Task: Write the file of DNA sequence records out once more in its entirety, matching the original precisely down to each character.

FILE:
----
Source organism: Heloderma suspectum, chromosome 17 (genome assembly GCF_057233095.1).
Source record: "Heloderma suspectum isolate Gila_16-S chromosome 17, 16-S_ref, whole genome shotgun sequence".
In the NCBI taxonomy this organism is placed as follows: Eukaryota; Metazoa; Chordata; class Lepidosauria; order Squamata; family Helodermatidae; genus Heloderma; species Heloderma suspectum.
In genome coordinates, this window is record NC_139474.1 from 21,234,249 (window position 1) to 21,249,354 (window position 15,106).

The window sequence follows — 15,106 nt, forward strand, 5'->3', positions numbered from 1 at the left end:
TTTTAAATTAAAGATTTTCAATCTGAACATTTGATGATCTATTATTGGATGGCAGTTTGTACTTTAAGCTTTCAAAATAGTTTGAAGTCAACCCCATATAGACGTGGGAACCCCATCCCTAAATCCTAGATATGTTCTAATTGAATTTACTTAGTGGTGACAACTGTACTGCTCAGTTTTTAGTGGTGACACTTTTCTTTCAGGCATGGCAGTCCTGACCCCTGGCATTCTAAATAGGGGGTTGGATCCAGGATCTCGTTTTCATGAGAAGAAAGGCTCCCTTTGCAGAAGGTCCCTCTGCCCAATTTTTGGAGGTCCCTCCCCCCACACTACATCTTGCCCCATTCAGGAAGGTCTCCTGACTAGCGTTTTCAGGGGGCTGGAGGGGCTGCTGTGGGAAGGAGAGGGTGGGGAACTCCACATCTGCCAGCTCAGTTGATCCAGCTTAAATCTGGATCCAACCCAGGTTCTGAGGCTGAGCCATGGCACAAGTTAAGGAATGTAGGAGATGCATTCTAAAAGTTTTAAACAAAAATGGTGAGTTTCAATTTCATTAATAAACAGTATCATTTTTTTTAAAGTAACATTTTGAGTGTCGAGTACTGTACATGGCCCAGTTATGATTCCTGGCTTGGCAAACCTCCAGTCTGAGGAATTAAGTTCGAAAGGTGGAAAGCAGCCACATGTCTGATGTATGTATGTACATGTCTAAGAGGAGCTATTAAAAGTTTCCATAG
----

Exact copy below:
Source organism: Heloderma suspectum, chromosome 17 (genome assembly GCF_057233095.1).
Source record: "Heloderma suspectum isolate Gila_16-S chromosome 17, 16-S_ref, whole genome shotgun sequence".
In the NCBI taxonomy this organism is placed as follows: Eukaryota; Metazoa; Chordata; class Lepidosauria; order Squamata; family Helodermatidae; genus Heloderma; species Heloderma suspectum.
In genome coordinates, this window is record NC_139474.1 from 21,234,249 (window position 1) to 21,249,354 (window position 15,106).

The window sequence follows — 15,106 nt, forward strand, 5'->3', positions numbered from 1 at the left end:
TTTTAAATTAAAGATTTTCAATCTGAACATTTGATGATCTATTATTGGATGGCAGTTTGTACTTTAAGCTTTCAAAATAGTTTGAAGTCAACCCCATATAGACGTGGGAACCCCATCCCTAAATCCTAGATATGTTCTAATTGAATTTACTTAGTGGTGACAACTGTACTGCTCAGTTTTTAGTGGTGACACTTTTCTTTCAGGCATGGCAGTCCTGACCCCTGGCATTCTAAATAGGGGGTTGGATCCAGGATCTCGTTTTCATGAGAAGAAAGGCTCCCTTTGCAGAAGGTCCCTCTGCCCAATTTTTGGAGGTCCCTCCCCCCACACTACATCTTGCCCCATTCAGGAAGGTCTCCTGACTAGCGTTTTCAGGGGGCTGGAGGGGCTGCTGTGGGAAGGAGAGGGTGGGGAACTCCACATCTGCCAGCTCAGTTGATCCAGCTTAAATCTGGATCCAACCCAGGTTCTGAGGCTGAGCCATGGCACAAGTTAAGGAATGTAGGAGATGCATTCTAAAAGTTTTAAACAAAAATGGTGAGTTTCAATTTCATTAATAAACAGTATCATTTTTTTTAAAGTAACATTTTGAGTGTCGAGTACTGTACATGGCCCAGTTATGATTCCTGGCTTGGCAAACCTCCAGTCTGAGGAATTAAGTTCGAAAGGTGGAAAGCAGCCACATGTCTGATGTATGTATGTACATGTCTAAGAGGAGCTATTAAAAGTTTCCATAG